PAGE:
NOVEL WRITING WORKSHOP April 21, 2009
Brigham City Library
Dr Victoria Ramirez vramirez@ weber.edu 801 626 6669
*What type of writing do you do?
*Are you working on a novel? Where in the process?
*What are your aspirations for your (long?) fiction?
Overview: Books I find helpful/use for teaching:
How to Write a Damn Good Novel by James Frey
Plot and Structure by James Scott Bell
Wild Mind by Natalie Goldberg
Writing Great Short Stories by Margaret Lucke
Crafting Fiction by Marvin Diogenes & Clyde Moneyham
On Writing Well by William Zinsser (non-fiction writing)
Novel and Short Story Writer’s Market 2009
“Why Stories Fail” by Ben Nyberg (from Crafting Fiction)
** Stories must have these core attributes: appeal; originality; complexity; honesty; craftsmanship
Pre-story lapses: story not grounded in psychological reality; world of story unclear to author; writer doesn’t know her/his xters; lack of plotting, more of an anecdote
Setting: author failed to create an authentic world in story; action could take place anywhere; description is hasty and perfunctory; there’s annoying and action-crushing overuse of description
Character: lack of honesty or clarity in creating main xters; author hasn’t developed the xter fully—looks like a caricature; xters are not up to the challenge of the plot; xters aren’t people, they’re ideological personifications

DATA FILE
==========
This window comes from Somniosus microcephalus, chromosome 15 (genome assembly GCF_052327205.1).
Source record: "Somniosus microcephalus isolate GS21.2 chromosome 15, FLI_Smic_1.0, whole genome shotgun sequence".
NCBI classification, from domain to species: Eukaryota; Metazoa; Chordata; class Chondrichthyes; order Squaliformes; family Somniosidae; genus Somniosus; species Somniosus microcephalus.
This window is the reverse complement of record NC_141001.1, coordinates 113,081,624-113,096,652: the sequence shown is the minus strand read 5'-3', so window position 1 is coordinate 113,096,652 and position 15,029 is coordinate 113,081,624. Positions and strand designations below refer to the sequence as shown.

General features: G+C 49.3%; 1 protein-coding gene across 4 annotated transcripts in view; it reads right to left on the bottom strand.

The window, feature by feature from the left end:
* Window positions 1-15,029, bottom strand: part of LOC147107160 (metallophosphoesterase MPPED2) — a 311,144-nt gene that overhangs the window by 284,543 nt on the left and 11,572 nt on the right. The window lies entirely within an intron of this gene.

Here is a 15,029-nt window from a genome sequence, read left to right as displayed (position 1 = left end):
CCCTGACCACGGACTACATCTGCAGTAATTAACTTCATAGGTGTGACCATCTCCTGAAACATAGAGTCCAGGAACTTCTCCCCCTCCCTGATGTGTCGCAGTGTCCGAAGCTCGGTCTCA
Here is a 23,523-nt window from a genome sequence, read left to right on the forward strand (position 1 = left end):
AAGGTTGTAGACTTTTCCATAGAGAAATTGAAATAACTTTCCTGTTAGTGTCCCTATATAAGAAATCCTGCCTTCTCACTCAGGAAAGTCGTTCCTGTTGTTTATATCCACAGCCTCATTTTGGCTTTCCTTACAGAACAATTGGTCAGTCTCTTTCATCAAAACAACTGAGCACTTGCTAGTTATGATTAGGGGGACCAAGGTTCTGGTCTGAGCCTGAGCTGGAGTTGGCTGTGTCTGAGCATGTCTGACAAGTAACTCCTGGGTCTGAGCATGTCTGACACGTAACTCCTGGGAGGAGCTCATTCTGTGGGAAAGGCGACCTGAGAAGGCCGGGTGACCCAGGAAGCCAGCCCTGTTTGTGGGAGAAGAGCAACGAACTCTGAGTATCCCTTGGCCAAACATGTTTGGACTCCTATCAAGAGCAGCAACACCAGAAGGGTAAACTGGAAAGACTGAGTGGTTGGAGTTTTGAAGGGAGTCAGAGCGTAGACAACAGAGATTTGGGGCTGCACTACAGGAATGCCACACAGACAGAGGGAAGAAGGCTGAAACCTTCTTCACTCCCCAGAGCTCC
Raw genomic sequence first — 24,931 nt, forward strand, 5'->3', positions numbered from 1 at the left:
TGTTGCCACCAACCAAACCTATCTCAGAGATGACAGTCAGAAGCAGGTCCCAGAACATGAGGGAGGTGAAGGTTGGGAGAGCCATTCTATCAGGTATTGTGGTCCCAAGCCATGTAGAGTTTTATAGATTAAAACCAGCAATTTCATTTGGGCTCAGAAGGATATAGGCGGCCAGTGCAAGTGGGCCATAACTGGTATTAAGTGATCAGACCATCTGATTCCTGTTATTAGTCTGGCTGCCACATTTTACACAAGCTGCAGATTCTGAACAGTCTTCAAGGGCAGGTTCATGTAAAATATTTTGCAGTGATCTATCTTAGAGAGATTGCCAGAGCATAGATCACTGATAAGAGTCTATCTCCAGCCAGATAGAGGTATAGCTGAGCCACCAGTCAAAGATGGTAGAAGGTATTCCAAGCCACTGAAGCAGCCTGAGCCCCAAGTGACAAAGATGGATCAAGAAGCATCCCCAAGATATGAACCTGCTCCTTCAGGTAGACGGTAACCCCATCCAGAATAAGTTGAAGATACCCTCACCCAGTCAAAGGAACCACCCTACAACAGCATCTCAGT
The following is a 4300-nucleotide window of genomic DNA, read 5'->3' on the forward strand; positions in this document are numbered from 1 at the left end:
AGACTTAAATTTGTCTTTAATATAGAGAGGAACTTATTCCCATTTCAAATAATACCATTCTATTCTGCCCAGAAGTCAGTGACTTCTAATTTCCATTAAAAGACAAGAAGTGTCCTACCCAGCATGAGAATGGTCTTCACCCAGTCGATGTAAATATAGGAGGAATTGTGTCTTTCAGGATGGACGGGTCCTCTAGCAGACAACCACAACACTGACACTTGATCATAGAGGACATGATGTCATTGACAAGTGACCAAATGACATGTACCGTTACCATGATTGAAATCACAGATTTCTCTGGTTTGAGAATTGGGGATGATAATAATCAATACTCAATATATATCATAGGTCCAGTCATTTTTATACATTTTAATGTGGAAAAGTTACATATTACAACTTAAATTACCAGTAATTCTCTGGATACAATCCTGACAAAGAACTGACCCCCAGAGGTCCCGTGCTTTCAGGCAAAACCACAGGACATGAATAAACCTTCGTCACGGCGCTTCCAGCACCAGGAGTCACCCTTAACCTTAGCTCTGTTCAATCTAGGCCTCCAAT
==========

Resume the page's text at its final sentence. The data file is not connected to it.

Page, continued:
Plot: successful stories= xters w/their flaws placed in a situation that tests them; xters drive plot; plot must have “conflict” throughout—in each scene and even in each dialogue, if possible. Conflict isn’t fighting, but contestatory moments, opinions, pov between xters
Theme: avoid overt “messages”—don’t write parables if you aspire to a large/varied readership. DO write stories about humans that other humans can recognize/relate to, regardless of the genre you’re writing in
TIPS FOR DEVELOPING YOUR LONG FICTION (NOVEL)
1 Prewriting/ developing phase: Once you have a story you think you can sustain for over 200 pages or so, bounce the plot off of someone who a) will give you honest, knowledgeable feedback, and b) will not “shut you down” with nit-picking. Questions to ask: Will the plot hold water? Is it too simplistic . . . or needlessly complex? Lacking in meaningful conflict? Flat and boring? Feature xters who seem ill-fitted for the story line? Suggestions?
2 Prewriting/ developing phase: After a chapter or two is written, start thinking structurally about the work. Some authors who just start writing without a plan do get published/write bestsellers. MOST writers will fail at this, especially with a first novel. Length of chapters, and how many you might aim for, may be something you consider early on, but this is not necessary. Just get down as much of the story as you can without censoring.
3 Developing the text: When the text is (nearly/completely) written, start thinking structurally about the novel.
How many chapters? Does each end with a hook? Fix that!
Would the narration benefit from separation into parts/sections? Your options:
--2 parts (beginning, end)
--3 parts (beginning, middle, end)
--4 parts (beginning in 2 parts, end in 2 parts)
--5 parts (beginning, beginning, middle, end, end; beginning, beginning, middle, middle, end, etc.)
4 What’s in my story??? CREATE A STEP-SHEET
A step-sheet=a story board in cinema. It’s a list of every scene in the novel. This can be arrayed visually by creating a table with each chapter, and within each chapter/ grid block you write in all the scenes
5 WHAT’S MY STORY ARC???